Praying Mantis - Legacy (Frontiers Music)

Time tells no lies... and it still hasn't defeated Praying Mantis!
Release Date: 
20 Aug 2015 - 11:30pm

New Wave of British Heavy Metal stalwarts Praying Mantis have been releasing high quality rock music through four decades now, and it’s a great thing to be able to report that, in 2015, some thirty four years since their first full-length, Time Tells No Lies, was released, they sound as fresh as ever. 

There’s not as much metal in the sound as once was, widespite the fact that guitarists Tino Troy and Andy Burgess are a formidable duo up with the best axe partnerships in British hard rock history; In fact, the band are at their most effective delivering high quality hard rock/AOR in the form of Journeyesque tracks such as  All I See or the brooding ballad Better Man, which features a fine vocal from new boy John Cuijpers, who along with fellow Dutchman Hans In t’Zandt (drums) seems to have given the band something up a boot up the backside and given the ‘Mantis some fresh impetus since their arrival in 2013. 

Cuijpers has a much ‘heavier’ voice than predecessor Mike Freeland, enabling the band to switch smoothly between rock and metal, something the band were keen to do as they sought to produce an album that fused all eras of the PM sound together. He’s the eleventh man to take the vocal helm in this band (and there have been some big names behind the mic, not least Uriah Heep’s Bernie Shaw, former Iron Maiden man Paul Di’Anno and MSG’s Gary Barden), and there’s never a moment when he’s found wanting. To say the man’s a find would be something of an understatement.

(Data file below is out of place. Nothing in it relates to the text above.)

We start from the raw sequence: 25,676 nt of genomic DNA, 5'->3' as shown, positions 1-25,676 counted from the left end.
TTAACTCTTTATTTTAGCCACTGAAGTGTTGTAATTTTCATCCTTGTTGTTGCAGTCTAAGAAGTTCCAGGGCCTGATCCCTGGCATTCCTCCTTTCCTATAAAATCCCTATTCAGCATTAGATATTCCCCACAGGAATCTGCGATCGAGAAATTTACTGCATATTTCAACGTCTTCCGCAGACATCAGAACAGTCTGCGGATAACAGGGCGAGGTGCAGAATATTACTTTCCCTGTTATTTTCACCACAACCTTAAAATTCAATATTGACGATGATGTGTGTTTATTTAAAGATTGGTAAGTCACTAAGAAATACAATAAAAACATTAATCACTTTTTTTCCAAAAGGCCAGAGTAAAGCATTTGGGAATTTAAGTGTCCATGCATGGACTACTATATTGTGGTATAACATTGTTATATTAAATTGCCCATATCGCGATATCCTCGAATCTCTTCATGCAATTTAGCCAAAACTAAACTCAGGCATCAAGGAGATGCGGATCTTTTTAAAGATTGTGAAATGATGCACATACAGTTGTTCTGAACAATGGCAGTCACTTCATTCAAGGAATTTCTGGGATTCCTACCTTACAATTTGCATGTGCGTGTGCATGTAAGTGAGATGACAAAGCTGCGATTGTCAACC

Still, a good voice is still just a good voice, wasted if there are no good songs to sing, so Cuijpers is lucky to have joined a band that has no trouble churning out the good stuff; Songs like the drama-laden Eyes of a Child are top-notch stuff, whilst heavier tunes Fight For Your Honour, Against the World and The Runner more than hold their own in the wider ‘Mantis canon. In fact only the slightly hackneyed Tokyo lets the side down – but even this song has its moments even if it does sound like something Bon Jovi might have rejected in the early eighties.

However, one duff track out of eleven is nothing to complain about, surely, and with Legacy Praying Mantis have once again proven that class and staying power will always win through, whatever current media mores might have you think. High quality stuff.